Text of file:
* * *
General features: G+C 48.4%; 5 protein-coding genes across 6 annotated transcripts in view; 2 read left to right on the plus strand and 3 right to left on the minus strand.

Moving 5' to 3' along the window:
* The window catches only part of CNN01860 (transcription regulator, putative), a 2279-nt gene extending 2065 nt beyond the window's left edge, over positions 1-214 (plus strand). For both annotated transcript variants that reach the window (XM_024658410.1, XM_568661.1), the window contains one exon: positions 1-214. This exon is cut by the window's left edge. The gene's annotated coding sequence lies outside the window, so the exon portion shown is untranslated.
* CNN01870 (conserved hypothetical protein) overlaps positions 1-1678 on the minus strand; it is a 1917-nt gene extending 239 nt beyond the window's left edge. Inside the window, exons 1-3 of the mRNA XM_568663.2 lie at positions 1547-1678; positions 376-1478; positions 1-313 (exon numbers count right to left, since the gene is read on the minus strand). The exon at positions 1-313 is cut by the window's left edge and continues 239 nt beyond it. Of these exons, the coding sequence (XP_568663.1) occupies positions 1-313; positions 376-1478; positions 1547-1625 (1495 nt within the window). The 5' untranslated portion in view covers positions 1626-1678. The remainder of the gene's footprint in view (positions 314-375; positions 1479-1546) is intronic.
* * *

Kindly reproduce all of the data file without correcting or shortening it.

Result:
General features: G+C 48.4%; 5 protein-coding genes across 6 annotated transcripts in view; 2 read left to right on the plus strand and 3 right to left on the minus strand.

Moving 5' to 3' along the window:
* The window catches only part of CNN01860 (transcription regulator, putative), a 2279-nt gene extending 2065 nt beyond the window's left edge, over positions 1-214 (plus strand). For both annotated transcript variants that reach the window (XM_024658410.1, XM_568661.1), the window contains one exon: positions 1-214. This exon is cut by the window's left edge. The gene's annotated coding sequence lies outside the window, so the exon portion shown is untranslated.
* CNN01870 (conserved hypothetical protein) overlaps positions 1-1678 on the minus strand; it is a 1917-nt gene extending 239 nt beyond the window's left edge. Inside the window, exons 1-3 of the mRNA XM_568663.2 lie at positions 1547-1678; positions 376-1478; positions 1-313 (exon numbers count right to left, since the gene is read on the minus strand). The exon at positions 1-313 is cut by the window's left edge and continues 239 nt beyond it. Of these exons, the coding sequence (XP_568663.1) occupies positions 1-313; positions 376-1478; positions 1547-1625 (1495 nt within the window). The 5' untranslated portion in view covers positions 1626-1678. The remainder of the gene's footprint in view (positions 314-375; positions 1479-1546) is intronic.